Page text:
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Over 30 and applying to a top tier program. [#permalink]
06 Dec 2006, 07:01
From what I have gathered, if you are over 30, especially in your early 30's (31~34) and planning to apply to either HSW, then expect a 98% DING.
Although Harvard and Stanford don't explicitly admit it, the message they put out is crystal clear: go ahead and send us your $300, but honestly we don't want you to mess with our competitive mean of 27~28 years old.
Wharton might flex a little, ie that 2%, but what a candidate lacks in "youth" he or she makes up with truly exceptional numbers: GMAT 750+, GPA 3.95, 7+yrs W/E in P/E...
*Disclaimer: I'm not applying to either HSW.
OK, what I'm getting at is whether anybody knows about a similiar "unspoken age discrimination policy" that exists at #4~15? Almost every school boasts a median of 28~29, with one or two at 30; most with the 80% range falling between 25 and 34. Does this mean an applicant is at a serious disadvantage if he is over say, 32?
Wharton actually has the highest average work experience of any of the top schools. In fact, at an average of 71 months, it's the highest of any school I have seen.
The think the real challenge for a candidate in their mid 30s is to demonstrate why they need a full-time MBA program instead of an executive MBA program. Candidates at top schools need to demonstrate outstanding work progress. If you are 10-12 years out of school and cannot show lots of promotions and work progress, it will be tough to gain admission.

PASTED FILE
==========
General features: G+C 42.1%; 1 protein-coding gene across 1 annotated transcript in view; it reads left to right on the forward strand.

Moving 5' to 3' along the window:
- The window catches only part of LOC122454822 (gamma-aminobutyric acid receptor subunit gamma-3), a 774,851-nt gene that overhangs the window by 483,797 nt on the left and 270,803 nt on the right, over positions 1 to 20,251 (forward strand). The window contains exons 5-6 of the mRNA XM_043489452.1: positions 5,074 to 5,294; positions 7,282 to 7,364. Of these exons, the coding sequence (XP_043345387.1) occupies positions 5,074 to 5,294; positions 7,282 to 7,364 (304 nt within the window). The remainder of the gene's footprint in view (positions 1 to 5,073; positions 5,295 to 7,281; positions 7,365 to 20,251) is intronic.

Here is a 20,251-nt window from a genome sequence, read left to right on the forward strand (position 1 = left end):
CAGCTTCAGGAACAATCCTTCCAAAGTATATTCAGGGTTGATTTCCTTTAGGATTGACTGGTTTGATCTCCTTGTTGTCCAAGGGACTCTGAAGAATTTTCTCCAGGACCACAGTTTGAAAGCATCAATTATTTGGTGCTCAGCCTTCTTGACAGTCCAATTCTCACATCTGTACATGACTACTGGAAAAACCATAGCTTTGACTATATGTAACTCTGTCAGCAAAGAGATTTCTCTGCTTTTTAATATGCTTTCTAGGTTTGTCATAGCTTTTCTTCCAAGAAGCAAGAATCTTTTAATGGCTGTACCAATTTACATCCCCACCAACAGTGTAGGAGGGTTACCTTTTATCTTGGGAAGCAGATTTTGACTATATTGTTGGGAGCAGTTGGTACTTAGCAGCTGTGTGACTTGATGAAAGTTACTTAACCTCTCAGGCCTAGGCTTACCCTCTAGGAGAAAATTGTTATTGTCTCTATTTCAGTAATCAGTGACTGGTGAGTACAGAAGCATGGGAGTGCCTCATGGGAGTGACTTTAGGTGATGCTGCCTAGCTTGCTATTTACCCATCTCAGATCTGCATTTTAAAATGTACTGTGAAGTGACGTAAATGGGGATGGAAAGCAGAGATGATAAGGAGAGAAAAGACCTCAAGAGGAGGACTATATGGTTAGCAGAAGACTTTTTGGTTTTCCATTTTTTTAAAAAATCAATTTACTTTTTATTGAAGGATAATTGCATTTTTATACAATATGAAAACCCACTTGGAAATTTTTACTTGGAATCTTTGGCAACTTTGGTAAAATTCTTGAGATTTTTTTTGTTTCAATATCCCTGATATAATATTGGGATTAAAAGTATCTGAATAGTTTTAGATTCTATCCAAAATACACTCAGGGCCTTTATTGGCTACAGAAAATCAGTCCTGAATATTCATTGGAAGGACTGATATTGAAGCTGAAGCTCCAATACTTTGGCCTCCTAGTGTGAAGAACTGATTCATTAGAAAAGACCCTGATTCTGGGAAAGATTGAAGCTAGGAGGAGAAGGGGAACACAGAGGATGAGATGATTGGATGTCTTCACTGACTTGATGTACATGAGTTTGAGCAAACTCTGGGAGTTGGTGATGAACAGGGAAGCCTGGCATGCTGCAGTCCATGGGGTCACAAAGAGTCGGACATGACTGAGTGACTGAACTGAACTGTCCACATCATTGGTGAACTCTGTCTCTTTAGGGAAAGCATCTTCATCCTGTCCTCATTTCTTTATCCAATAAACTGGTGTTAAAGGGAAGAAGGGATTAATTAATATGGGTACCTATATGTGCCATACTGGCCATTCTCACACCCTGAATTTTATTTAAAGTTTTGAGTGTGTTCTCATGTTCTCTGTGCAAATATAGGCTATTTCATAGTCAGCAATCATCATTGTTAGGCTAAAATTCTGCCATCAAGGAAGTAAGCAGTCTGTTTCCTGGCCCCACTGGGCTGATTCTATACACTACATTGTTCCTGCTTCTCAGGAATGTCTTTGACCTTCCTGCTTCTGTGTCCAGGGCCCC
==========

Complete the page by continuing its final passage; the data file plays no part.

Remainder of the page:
Schools like Wharton, Michigan, Berkeley, Chicago, Kellogg & Tuck all have average work experience greater than 5 years. So the normal range probably includes people with 3-8 years or so. If you have more than 8 years of experience, then they probably want you to consider an executive program.
In my opinion, the age issue is generally overstated. Ultra elites such as HBS are looking for high potential individuals. The greater your age, the greater the expectation that some of that potential will be realized and converted into tangible achievements.
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